Keywords: Atherosclerosis; Cholesterol; Gene transfer; Hypercholesterolaemia; Lipoprotein;
Membrane redistribution of gangliosides and glycosylphosphatidylinositol-anchored proteins in brain tissue sections under conditions of lipid raft isolation by Marija Heffer-Lauc; Gordan Lauc; Leonardo Nimrichter; Susan E. Fromholt; Ronald L. Schnaar (200-208).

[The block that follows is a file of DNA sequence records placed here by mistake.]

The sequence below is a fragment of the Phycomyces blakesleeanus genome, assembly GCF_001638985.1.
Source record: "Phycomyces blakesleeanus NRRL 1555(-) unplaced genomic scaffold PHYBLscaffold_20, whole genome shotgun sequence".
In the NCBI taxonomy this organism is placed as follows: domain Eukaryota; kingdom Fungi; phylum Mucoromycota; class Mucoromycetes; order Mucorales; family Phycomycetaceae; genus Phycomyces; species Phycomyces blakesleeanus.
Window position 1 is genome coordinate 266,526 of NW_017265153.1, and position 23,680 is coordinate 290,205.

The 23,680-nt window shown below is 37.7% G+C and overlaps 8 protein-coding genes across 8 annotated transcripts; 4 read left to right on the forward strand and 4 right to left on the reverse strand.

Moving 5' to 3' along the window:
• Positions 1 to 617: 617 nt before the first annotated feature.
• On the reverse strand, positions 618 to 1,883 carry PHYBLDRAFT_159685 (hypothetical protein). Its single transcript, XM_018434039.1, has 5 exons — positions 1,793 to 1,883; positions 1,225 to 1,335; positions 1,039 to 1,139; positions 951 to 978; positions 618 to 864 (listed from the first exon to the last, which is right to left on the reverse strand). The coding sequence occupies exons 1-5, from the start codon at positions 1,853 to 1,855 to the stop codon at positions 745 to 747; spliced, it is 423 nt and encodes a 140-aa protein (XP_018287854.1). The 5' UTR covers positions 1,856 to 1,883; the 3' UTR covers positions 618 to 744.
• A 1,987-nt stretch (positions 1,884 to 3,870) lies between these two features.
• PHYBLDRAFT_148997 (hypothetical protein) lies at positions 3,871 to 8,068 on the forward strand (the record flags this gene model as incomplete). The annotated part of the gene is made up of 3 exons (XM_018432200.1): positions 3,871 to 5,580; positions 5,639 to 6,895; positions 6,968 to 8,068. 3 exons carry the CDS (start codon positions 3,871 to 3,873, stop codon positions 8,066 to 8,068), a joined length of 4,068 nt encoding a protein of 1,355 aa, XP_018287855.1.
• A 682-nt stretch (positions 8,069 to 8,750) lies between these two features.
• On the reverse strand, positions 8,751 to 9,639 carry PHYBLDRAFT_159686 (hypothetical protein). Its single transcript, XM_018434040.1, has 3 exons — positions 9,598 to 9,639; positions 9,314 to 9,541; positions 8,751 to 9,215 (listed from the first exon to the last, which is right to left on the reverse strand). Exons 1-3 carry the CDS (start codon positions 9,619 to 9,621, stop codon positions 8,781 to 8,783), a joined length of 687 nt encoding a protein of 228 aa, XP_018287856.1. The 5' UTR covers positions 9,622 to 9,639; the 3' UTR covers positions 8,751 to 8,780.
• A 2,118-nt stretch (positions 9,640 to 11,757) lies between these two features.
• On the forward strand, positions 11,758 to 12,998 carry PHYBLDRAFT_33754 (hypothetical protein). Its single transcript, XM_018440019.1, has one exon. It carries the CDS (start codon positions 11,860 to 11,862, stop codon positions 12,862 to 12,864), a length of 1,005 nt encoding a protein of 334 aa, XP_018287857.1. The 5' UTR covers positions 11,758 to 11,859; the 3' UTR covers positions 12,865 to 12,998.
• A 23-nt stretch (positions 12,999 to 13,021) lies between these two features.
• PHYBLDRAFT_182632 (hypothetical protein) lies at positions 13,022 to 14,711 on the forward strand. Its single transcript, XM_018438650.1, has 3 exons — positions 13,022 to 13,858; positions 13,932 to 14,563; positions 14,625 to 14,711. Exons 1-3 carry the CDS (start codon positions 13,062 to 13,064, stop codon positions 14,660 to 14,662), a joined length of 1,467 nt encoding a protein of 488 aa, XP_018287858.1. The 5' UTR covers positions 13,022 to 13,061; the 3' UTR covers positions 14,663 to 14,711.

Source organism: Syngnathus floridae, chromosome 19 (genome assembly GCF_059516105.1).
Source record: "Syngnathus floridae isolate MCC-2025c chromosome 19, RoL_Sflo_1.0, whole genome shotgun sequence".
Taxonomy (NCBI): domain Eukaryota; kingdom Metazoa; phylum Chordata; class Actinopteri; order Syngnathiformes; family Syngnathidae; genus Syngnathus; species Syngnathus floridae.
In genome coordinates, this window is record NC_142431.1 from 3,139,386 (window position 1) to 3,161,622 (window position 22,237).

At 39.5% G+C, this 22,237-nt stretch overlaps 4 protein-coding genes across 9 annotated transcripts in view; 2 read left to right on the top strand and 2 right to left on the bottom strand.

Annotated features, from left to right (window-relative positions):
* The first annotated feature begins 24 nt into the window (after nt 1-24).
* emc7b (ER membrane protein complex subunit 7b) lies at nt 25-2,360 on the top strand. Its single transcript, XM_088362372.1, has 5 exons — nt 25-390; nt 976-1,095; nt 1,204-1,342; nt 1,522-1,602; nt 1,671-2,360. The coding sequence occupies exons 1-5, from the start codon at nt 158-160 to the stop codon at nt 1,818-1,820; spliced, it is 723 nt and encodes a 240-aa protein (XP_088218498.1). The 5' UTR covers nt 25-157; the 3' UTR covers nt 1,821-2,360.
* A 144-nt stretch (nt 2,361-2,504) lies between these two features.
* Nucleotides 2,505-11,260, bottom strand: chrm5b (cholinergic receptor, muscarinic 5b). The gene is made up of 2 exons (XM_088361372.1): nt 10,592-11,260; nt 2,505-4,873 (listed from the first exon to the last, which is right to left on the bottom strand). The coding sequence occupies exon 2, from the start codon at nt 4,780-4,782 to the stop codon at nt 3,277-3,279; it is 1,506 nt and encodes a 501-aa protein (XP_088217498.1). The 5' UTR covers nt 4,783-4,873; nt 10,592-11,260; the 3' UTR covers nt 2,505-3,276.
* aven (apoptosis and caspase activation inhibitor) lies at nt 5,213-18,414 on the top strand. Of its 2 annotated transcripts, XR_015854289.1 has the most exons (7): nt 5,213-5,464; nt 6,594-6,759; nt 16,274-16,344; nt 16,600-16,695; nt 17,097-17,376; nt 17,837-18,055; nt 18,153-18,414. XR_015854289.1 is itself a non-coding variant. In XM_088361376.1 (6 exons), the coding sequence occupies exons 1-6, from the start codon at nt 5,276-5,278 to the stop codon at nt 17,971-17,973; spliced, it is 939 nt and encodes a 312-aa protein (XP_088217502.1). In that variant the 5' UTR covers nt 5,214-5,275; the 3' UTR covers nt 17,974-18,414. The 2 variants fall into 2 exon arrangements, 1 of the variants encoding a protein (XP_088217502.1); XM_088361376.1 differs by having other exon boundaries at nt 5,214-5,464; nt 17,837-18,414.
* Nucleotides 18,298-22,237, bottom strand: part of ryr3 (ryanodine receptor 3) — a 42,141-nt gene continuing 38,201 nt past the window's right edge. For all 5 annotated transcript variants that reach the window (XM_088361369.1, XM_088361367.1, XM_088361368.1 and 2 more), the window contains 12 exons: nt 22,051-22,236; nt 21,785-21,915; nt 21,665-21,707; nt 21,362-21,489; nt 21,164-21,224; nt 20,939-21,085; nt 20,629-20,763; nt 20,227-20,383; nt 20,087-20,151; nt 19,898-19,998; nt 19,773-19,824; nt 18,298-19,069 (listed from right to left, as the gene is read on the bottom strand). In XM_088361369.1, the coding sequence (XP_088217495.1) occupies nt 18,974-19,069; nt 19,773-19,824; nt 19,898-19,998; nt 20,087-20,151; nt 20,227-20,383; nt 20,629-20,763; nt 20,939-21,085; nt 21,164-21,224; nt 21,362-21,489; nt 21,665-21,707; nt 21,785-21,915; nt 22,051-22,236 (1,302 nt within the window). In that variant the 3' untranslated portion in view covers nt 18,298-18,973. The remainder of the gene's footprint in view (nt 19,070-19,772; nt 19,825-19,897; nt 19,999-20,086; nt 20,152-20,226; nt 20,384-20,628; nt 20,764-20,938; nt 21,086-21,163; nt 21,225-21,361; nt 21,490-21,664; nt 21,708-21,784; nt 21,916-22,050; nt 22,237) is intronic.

Sphingolipids, glycosylphosphatidylinositol (GPI)-anchored proteins, and certain signaling molecules segregate from bulk membrane lipids into lateral domains termed lipid rafts, which are often isolated based on their insolubility in cold nonionic detergents. During immunohistological studies of gangliosides, major sphingolipids of the brain, we found that cold Triton X-100 solubility is bidirectional, leading to histological redistribution from gray to white matter. When brain sections were treated with ≥0.25% Triton X-100 at 4 °C, ganglioside GD1a, which is normally enriched in gray matter and depleted in white matter, redistributed into white matter tracts. Incubation of brain sections from knockout mice lacking GD1a with wild-type sections in the presence of cold Triton X-100 resulted in GD1a redistribution from wild-type gray matter to knockout white matter. GM1, which is normally enriched in white matter, remained in white matter after cold detergent treatment and did not migrate to knockout mouse brain sections. However, when gray matter gangliosides were enzymatically converted into GM1 in situ, the newly formed GM1 transmigrated to knockout mouse brain sections in the presence of cold detergent. When purified GD1a was added to knockout mouse brain sections in the presence of cold Triton X-100, it preferentially incorporated into white matter tracts. These data demonstrate that brain white matter is a sink for gangliosides, which redistribute from gray matter in the presence of low concentrations of cold Triton X-100. A GPI-anchored protein, Thy-1, also transmigrated from wild-type to Thy-1 knockout mouse brain sections in the presence of detergent at 4 °C, although less efficiently than did gangliosides. These data raise technical challenges for using nonionic detergents in certain histological protocols and for isolation of lipid rafts from brain tissue.